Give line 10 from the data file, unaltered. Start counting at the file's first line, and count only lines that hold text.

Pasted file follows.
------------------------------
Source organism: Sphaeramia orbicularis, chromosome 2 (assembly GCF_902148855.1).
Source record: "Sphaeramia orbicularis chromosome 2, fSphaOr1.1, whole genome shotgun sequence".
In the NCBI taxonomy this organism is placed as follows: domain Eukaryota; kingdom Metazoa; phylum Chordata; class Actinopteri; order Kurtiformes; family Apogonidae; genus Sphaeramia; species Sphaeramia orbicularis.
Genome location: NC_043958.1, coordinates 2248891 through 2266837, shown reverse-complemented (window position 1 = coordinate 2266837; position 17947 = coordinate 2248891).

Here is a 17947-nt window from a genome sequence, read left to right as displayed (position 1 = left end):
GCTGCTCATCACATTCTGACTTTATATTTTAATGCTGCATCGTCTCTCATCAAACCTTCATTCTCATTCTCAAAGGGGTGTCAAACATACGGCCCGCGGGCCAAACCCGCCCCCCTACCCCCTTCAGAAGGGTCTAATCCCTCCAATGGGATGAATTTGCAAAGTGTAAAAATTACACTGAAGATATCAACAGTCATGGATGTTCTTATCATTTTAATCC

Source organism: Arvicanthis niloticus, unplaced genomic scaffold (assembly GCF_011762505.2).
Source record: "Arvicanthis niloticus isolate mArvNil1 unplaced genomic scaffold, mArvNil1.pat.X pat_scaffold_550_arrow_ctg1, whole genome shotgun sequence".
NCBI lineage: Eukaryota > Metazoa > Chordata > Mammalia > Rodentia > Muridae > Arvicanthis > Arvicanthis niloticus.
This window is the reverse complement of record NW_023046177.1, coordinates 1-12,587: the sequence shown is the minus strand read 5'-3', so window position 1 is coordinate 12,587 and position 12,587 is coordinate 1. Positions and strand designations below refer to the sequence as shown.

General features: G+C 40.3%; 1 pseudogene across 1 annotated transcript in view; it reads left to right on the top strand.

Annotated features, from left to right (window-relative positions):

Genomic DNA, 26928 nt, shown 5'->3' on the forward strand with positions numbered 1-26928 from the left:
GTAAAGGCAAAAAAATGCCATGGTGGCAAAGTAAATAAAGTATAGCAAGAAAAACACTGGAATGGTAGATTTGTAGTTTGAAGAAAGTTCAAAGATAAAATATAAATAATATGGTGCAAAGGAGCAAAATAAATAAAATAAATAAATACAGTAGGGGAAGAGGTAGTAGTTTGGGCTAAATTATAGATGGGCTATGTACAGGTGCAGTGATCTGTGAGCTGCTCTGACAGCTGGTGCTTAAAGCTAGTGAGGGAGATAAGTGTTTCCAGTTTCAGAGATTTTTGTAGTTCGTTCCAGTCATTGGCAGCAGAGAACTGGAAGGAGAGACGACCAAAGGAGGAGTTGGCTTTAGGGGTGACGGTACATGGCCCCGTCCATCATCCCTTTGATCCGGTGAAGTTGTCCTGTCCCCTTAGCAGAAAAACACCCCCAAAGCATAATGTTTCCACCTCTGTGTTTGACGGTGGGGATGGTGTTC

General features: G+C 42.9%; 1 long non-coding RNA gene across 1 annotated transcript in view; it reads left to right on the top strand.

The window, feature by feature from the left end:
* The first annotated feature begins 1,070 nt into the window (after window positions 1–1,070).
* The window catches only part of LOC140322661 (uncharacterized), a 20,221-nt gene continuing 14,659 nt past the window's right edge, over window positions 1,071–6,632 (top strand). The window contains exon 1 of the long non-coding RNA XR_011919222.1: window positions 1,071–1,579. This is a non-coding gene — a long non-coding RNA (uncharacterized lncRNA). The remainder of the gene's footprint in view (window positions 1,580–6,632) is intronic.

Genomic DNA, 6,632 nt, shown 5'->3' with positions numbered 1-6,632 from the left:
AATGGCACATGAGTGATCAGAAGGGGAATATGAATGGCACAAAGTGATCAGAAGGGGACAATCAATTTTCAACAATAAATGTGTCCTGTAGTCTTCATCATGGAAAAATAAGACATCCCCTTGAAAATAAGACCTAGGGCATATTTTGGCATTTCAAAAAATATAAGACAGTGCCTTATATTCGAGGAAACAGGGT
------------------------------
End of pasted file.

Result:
This window is the reverse complement of record NW_023046177.1, coordinates 1-12,587: the sequence shown is the minus strand read 5'-3', so window position 1 is coordinate 12,587 and position 12,587 is coordinate 1. Positions and strand designations below refer to the sequence as shown.